They may provide the stated returns one or two times, just enough for their victims to spread the word about the apparently successful investment scheme they had stumbled upon. Predictably, the payouts stop coming. That’s when Simon gets the call from the victims.
He noted that 90% of his time is spent talking to victims, who want to talk about the end of the payouts. He tries to get them to focus on what the fraudsters said to them before they invested, and how they were convinced. The gap between what victims were promised vs. what actually happened is key to building the case against them. While he wishes people would call to check on investments that seem too good to be true, he said this only happens 10% of the time.
He called on ACFE members, especially banking and financial professionals, to ask clients “What’s going to happen to this money?” if they notice movements of large amounts. This could help them open up the conversation about potential fraud, and possibly prevent one before it happens.
Christopher D.W. Young currently serves as a Supervising Deputy Attorney General and Division Chief of the Criminal Justice Division, Department of the Attorney General, State of Hawaii. At our January 2014 luncheon, he focused his talk on the Fraud Examiners’ Role in Prosecuting Fraud. He advised those investigating fraud to not “get lost in the forest” and try not to find all theft but look for obvious theft that can more easily lead to prosecution.
He described the 5 Steps for Developing a Provable Fraud Case:
- Find and understand policies and procedures. This includes organizational rules, bylaws, who has oversight over funds, legal duties (particularly fiduciary), board minutes and financial reports. It is critical to obtain evidence that the suspect was made aware of the rules, e.g. through training.
- Find the paper trail — both what exists, and what should be there but is missing. Missing documents could be an indication of intent to defraud. Remember to track down documents that are not held by the suspect.
- Challenge the paper trail, verify what is documented. This could involve checking with a third party vendor or finding backup documents.
- Apply records to the rules obtained in Step 1. Failure to comply or partial compliance, or exceeding authorization limits could be considered intent to defraud.
- Interview a potential suspect only within the parameters of your organization’s existing administrative process. Under no circumstances during fact-finding should you consult law enforcement on what types of questions to ask, as this makes you an agent of law enforcement, which requires that a suspect be read his or her Miranda rights. If you do interview, obtain agreement at the outset, e.g. establish that the person was aware of the rules before inquiring about specific details. Record the interview if possible. Don’t accuse the person, allow him or her to provide an explanation and keep your reporting factual.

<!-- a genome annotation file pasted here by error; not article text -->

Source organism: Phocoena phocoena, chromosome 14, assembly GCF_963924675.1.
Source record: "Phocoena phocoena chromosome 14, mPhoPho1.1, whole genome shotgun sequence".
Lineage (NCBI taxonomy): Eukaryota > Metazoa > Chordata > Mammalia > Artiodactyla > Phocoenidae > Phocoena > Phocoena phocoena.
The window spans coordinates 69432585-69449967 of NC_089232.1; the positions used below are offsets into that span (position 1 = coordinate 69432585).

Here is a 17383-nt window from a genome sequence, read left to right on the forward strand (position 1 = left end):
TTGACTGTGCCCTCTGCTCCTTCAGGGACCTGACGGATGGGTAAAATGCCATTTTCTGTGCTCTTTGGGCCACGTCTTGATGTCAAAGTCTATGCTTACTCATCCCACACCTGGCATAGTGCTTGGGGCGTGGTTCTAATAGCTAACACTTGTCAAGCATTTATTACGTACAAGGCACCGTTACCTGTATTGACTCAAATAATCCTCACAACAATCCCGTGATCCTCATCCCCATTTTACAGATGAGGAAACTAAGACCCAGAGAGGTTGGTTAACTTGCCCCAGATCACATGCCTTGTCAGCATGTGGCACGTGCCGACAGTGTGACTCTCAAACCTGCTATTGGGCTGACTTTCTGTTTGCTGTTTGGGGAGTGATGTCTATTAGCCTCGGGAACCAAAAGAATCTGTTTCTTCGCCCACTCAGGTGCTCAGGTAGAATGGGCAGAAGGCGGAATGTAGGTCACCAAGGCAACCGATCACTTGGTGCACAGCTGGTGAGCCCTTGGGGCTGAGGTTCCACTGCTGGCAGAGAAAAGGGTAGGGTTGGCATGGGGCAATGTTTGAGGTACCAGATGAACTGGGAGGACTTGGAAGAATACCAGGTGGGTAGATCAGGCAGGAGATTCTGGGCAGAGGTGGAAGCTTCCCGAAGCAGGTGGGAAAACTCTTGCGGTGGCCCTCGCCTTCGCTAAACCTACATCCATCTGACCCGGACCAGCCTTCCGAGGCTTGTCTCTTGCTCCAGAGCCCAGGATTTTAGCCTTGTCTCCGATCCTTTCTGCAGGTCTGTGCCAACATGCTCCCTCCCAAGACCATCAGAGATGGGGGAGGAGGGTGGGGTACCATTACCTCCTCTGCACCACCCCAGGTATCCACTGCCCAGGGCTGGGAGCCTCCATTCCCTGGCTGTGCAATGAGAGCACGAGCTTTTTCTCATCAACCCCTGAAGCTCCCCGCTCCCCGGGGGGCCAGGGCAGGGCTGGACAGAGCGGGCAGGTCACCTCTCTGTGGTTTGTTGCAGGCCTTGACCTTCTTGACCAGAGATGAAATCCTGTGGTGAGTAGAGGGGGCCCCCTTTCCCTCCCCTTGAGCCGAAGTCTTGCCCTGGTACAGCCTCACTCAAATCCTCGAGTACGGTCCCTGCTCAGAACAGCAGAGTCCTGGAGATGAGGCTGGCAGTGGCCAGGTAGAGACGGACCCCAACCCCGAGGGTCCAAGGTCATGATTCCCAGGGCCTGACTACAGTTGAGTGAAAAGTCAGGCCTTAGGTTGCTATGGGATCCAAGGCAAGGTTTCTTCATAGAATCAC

This forms the basis for a summary of findings, which the prosecutor can use to build his or her case. He noted that felony charges — which could be for amounts as little as $20,000 — must be brought within three years of discovery, so time is of the essence. Do not delay reporting, as law enforcement has better tools for obtaining records and testimony.
Cyber Crimes Investigator Chris Duque – a 30-year veteran of the Honolulu Police Department and now with the White Collar Crime Section at the City & County of Honolulu Department of the Prosecuting Attorney – shared what he has seen as he continues to focus on investigations through social media.
For example, sites such as eBay may be used as a fencing operation. The challenge is finding the person who actually committed the crime. In addition to tracking electronic footprints to find the people behind the user name, social media used in combination with what the criminal investigator knows about certain associates can be used as a tool to determine connections among various people.
Thus, real life crimes can be traced in the virtual world, then brought back to real life, leading to real prosecutions. For those in law enforcement, subpoenas can be used to find the actual people behind user IDs. Mr. Duque noted that the subpoena should not only include the person using the account, but also who is paying the bill. He noted that because technology allows multiple logins into the same account from various devices, one should be cautious about concluding who is actually posting information at specific times.
To keep up with Chris Duque’s ongoing activities, follow him online at:
At our luncheon on September 19, Lt. John McCarthy gave attendees an update on Financial Crime Trends that he has seen this year. Some examples were:
- Green Dot cards: A type of advance payment scheme in which victims receive what appears to be an award check. However, prior to receiving the award, victims are told that they must pay “processing fees” by placing money on a Green Dot MoneyPak, a type of prepaid money card. Once the money is on the card, the victim is instructed to tell the scammer the access code, which the scammer then uses to drain the MoneyPak. This allows scammers to bypass traditional cash-wiring companies.
- Credit card skimming on a global scale: One of the largest financial crimes in Honolulu started with credit cards originally skimmed in Florida, sold to a group in Russia, and ultimately used by a group in Honolulu. Within four days, scammers racked up $500,000 in purchases at high-end retailers. The suspects were arrested and charged with 24 crimes in Hawaii, New York, Florida and other states on the West Coast.
- Account takeovers: Usually the result of phishing, spyware or malware scams, an account takeover is the unauthorized use of a legitimate account that results in a loss of funds. Recently, Home Equity Line of Credit (HELOC) accounts have been commonly targeted in this scheme. In one example, a Capital One HELOC account was taken over when a signature block stored on a stolen cell phone was used to gain access to the account. Spear phishing, where malware on victims’ computers record key strokes, is another common method of gaining online access to accounts.
- Metadata on Facebook: We all leave footprints on the Web when we use social media. Third-party software can extract metadata from pictures posted on sites such as Facebook to determine when or where a photo was taken and who took it, which can then be related to others in the area who took photos at the same time.
- Bitcoin and Silk Road: Bitcoin is an Internet currency independent of any central authority. Bitcoins can be transferred through a computer or smartphone without an intermediate financial institution and used around the world. This has made it a handy tool for illegal purchases (such as drugs or guns) on online black markets such as Silk Road. Transactions were anonymous and there was no way to trace or record their identities. Silk Road was shut down by the FBI on October 2, 2013.